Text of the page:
S.F. Ballet's revival bonanza 

click to enlarge San Francisco Ballet's Yuan Yuan Tan is outstanding in “RAkU.” - COURTESY  ERIK TOMASSON
  • COURTESY ERIK TOMASSON
  • San Francisco Ballet's Yuan Yuan Tan is outstanding in “RAkU.”
Ballet doesn't get more dramatic and memorable as the sight of Yuan Yuan Tan at the end of "RAkU," collapsing as she scatters her husband's ashes over her head, as snow covers her prostrate body. Then comes that rare moment of silence in the theater when the curtain descends, before the first burst of applause.

Yuri Possokhov's 2011 "RAkU" is bracketed by George Balanchine's 1935 "Serenade" and Val Caniparoli's 1995 "Lambarena" in San Francisco Ballet's 2015 season-opening Program 1 in the War Memorial Opera House this week.

Balanchine's early neoclassic gem and Caniparoli's pioneering combination of African tribal music and Bach are both great attractions, but "RAkU" (named for the hand-shaped bowl with deliberate imperfections) is stunning.

In the story from Japan's warrior past, Tan's Princess and Carlos Quenedit's Prince first appear in the stylized manner of Noh theater. Possokhov and designer Alexander V. Nichols provide a breathtaking moment: the Princess' large ceremonial kimono flies up in the air, revealing a small woman, dressed in white, utterly defenseless without the splendor of the disappearing garb, and so predicting the coming tragedy.

As the couple stands motionless, Tan uncannily displays strength, submission, love and fear – without moving a muscle.

When the Prince leaves for battle, the Princess is first assaulted by the crazed Black Monk (Pascal Molat in a scary-great performance) and then by four guards returning the Prince's ashes from battle. The guards – Gaetano Amico, Steven Morse, Sean Orza and Myles Thatcher – dance what could be a work by itself.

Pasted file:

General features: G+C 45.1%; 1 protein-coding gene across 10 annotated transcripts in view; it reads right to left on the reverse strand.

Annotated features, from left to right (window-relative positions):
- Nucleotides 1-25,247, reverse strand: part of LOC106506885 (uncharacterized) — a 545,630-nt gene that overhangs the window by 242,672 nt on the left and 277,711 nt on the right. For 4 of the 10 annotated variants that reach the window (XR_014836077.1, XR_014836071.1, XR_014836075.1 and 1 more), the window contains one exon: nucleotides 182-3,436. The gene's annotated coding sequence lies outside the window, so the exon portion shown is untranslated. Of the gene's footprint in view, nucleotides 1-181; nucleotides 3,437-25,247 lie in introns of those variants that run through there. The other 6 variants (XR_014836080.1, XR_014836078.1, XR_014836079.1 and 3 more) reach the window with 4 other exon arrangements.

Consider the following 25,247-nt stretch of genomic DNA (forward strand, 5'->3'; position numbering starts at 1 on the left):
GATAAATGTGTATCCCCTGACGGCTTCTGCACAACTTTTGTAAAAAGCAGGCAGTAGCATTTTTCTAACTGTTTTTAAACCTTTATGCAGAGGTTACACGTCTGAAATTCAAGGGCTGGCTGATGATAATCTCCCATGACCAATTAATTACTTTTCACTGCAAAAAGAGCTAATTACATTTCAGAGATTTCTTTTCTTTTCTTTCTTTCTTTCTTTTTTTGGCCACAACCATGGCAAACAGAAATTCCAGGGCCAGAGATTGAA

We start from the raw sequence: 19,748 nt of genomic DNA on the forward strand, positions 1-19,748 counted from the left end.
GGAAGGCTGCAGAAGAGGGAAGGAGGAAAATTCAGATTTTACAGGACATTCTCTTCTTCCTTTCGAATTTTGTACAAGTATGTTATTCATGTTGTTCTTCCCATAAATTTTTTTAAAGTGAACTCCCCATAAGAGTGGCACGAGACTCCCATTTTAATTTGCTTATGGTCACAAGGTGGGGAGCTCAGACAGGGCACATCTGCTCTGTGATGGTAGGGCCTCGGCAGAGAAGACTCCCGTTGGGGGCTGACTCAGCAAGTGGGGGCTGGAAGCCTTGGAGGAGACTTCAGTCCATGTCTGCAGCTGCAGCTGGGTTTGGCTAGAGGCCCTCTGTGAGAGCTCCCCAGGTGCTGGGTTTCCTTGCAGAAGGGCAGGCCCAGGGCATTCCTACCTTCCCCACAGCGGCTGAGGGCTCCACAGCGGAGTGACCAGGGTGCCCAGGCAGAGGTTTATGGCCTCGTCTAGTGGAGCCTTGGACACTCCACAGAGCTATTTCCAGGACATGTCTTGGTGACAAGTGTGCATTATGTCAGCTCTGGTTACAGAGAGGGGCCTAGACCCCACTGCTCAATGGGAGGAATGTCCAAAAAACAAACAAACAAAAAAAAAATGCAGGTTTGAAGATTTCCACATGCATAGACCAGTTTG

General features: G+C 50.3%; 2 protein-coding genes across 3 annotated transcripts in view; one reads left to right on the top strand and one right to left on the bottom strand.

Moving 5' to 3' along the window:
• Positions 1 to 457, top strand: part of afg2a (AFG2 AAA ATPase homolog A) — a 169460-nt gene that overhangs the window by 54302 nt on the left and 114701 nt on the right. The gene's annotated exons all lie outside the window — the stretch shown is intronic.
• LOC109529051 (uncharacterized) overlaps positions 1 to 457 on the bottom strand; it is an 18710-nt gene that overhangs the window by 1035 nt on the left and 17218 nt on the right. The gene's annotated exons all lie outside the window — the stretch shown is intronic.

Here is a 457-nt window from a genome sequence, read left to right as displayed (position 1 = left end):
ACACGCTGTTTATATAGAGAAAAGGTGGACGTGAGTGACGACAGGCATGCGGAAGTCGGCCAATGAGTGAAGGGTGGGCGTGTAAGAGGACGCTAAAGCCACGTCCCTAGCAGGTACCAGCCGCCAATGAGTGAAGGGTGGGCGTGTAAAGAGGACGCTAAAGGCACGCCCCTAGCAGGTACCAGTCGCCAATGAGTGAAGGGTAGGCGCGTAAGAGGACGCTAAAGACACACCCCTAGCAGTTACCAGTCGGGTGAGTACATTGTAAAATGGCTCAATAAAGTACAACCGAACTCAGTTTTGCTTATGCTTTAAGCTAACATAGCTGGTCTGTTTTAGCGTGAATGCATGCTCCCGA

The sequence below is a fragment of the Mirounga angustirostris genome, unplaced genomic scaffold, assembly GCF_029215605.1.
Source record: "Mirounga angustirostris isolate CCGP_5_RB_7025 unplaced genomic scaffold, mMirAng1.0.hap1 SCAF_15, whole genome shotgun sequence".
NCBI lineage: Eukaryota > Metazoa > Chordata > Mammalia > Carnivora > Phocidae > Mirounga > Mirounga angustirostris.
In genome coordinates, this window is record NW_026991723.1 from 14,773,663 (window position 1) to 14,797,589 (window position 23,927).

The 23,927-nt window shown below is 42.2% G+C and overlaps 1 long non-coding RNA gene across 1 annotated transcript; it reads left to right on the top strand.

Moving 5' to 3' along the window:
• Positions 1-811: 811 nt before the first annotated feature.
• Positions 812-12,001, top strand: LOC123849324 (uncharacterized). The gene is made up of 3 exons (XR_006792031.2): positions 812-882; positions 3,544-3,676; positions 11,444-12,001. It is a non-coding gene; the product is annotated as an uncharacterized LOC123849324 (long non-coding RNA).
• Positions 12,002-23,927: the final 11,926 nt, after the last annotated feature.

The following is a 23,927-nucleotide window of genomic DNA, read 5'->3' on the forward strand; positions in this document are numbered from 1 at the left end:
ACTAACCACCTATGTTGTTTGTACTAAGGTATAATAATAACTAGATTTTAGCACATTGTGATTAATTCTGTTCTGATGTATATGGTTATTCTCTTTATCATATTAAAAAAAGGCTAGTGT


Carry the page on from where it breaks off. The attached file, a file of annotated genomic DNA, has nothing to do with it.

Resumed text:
Directed by Charles Barker, the orchestra performed well. Suprisingly, the composer of “RAkU’s” magnificent score, Shinji Eshima (also playing double-bass), was not asked to take a bow.

It's seem improbable that "Serenade" is 80. The gorgeous pioneering work of neoclassicism – which gives Tchaikovsky's music a visual manifestation from which it can never be separated – remains fresh today. And its opening, featuring 17 women in Karinska's diaphanous pale blue costumes, with outstretched arms shading their eyes from the light, is unforgettable.

Five principals and four soloists made Elyse Borne, who staged "Serenade," proud, with Koto Ishihara bringing a special quality of joy to her dancing. Still, the work is really a showcase for the corps de ballet. For two-thirds of the piece, the San Francisco corps made Balanchine's difficult configurations look effortless, in a peformance that rivaled New York City Ballet (although precision subsided somewhat toward the end).

Set to a unique score that integrates Bach and traditional African music, "Lambarena" – with leading roles danced by Dores André and Grace Shibley and Frances Chung – combines classical ballet and tribal dance, requiring wild hip movements and unusual steps on pointe.

Notably channeling role-creating performances by Evelyn Cisneros and Joanna Berman, Chung made seemingly light work of a tough challenge, especially in the last movement's solo.

REVIEW

San Francisco Ballet Program 1

Where: War Memorial Opera House, 301 Van Ness Ave., S.F.

When: 8 p.m. Jan. 30, Feb. 5, 2 p.m. Feb. 1, 2 and 8 p.m. Feb. 7

Tickets: $22 to $332; standing room tickets $15-$20

Contact: (415) 865-2000, www.sfballet.org

About The Author

Janos Gereben

Janos Gereben

Bio:
Janos Gereben is a writer and columnist for SF Classical Voice; he has worked as writer and editor with the NY Herald-Tribune, TIME Inc., UPI, Honolulu Star-Bulletin, San Jose Mercury News, Post Newspaper Group, and wrote documentation for various technology companies.
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